Tarrant County, Texas, community leaders are meeting Friday to discuss the county's high infant mortality rate, the Fort Worth Star-Telegram reports.
The county has one of the highest infant mortality rates in the state, and the rate among blacks in the county is about twice as high as it is for other ethnicities, according to Jerry Roberson, chair of the Infant Mortality Network. Several factors can contribute to infant mortality among blacks, such as the pregnant woman's health, stress level and limited access to health care services, the Star-Telegram reports.
State lawmakers last year passed a bill to address the issue (Jarvis, Fort Worth Star-Telegram, 9/25). Under the bill, cities and counties have legal authority to create fetal and infant mortality review teams. The review teams are made up of physicians, nurses, social-service providers and other professionals who examine medical records and autopsies, as well as conduct interviews with affected families. The findings then will be combined with other data to help develop specific strategies to address the problem (Kaiser Health Disparities Report, 6/28/07).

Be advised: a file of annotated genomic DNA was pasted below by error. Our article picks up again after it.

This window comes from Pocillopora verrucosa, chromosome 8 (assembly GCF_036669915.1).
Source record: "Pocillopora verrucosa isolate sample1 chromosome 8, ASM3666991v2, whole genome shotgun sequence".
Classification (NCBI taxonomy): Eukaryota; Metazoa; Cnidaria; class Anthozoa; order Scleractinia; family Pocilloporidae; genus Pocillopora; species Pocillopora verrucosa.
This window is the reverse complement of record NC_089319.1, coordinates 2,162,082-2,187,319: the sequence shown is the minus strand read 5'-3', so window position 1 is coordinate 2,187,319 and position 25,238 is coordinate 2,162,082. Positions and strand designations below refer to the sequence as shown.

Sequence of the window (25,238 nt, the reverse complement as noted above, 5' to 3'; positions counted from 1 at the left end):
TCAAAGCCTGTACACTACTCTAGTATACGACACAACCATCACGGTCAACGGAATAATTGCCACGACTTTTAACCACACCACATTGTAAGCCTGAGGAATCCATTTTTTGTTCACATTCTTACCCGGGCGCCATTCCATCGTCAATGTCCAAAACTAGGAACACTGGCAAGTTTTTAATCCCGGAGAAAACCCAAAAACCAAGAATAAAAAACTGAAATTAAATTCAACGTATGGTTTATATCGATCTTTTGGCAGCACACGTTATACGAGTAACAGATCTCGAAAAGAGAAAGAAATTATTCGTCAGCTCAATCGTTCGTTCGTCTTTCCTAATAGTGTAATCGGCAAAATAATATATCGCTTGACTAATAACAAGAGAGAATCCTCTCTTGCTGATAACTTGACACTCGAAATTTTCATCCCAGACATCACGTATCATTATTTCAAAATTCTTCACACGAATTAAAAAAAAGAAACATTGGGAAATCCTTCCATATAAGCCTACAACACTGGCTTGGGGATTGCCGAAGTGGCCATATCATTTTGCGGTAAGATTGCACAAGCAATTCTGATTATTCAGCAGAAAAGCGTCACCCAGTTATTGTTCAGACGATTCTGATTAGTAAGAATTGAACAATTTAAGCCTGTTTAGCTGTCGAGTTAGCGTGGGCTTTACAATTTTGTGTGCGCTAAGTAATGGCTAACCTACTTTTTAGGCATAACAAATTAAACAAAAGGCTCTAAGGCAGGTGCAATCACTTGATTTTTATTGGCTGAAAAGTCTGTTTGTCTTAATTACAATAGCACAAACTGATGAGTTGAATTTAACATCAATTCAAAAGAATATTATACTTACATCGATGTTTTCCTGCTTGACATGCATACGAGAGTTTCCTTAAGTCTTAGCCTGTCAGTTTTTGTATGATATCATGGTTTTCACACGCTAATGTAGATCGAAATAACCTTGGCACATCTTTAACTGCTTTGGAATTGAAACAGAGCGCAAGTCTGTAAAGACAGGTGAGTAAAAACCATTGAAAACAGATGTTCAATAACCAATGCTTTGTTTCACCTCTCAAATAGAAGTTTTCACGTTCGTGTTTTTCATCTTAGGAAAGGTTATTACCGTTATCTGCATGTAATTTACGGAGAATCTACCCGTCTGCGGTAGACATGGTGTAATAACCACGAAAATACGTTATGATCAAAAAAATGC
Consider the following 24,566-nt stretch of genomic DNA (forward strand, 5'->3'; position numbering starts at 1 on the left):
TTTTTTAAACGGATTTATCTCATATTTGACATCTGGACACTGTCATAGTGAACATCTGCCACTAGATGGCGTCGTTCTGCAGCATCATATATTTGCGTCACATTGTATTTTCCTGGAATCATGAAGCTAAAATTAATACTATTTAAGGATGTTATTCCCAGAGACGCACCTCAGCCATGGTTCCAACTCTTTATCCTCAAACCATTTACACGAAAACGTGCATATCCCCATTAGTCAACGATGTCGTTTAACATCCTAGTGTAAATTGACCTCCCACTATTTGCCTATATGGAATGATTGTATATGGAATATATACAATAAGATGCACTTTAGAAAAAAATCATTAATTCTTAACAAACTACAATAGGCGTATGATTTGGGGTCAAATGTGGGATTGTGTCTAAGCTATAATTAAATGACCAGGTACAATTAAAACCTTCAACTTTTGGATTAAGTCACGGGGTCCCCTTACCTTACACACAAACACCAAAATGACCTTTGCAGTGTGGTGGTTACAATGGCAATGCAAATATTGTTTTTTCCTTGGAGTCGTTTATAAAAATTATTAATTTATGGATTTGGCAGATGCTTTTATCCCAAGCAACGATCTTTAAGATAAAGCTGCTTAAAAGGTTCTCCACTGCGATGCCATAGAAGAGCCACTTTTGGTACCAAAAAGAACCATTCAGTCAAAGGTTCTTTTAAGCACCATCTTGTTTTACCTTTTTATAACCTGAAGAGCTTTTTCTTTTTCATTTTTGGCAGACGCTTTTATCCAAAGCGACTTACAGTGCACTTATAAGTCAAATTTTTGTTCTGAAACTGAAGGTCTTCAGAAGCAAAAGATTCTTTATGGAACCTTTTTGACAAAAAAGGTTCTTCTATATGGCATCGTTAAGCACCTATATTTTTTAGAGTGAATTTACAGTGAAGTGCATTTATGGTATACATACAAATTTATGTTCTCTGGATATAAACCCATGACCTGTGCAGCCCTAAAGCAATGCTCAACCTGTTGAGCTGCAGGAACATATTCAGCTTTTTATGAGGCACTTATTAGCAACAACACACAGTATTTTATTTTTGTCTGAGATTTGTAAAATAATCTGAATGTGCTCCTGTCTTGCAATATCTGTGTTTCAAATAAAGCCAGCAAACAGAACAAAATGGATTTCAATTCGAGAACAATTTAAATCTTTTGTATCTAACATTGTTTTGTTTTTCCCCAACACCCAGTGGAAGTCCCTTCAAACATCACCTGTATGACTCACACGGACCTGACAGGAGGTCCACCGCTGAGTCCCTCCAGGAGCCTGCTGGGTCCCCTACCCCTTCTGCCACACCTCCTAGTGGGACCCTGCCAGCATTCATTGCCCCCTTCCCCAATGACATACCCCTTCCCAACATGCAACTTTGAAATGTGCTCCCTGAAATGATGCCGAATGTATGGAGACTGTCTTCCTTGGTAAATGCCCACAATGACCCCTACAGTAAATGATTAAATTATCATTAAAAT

Other efforts also aim to address the disparity. The Fort Worth/Dallas Birthing Project SisterFriend Program partners pregnant women with a volunteer who provides support, education and encouragement. The Aintie-Tia program provides support for high-risk women and disperses workers into the community to seek those in need of help. The March of Dimes also has a program specifically for black women -- Honey Child -- that is designed to be implemented in churches and run by church members.
Anne Salyer-Caldwell of the Tarrant County Public Health Department said, "We have the tools we need to help babies survive. The problem seems to be with the health of the mother." Josephine Fowler, a physician with the JPS Health Network, said, "Even if we change the factors, we're not going to see results next year. It is going to be several years" (Fort Worth Star-Telegram, 9/25).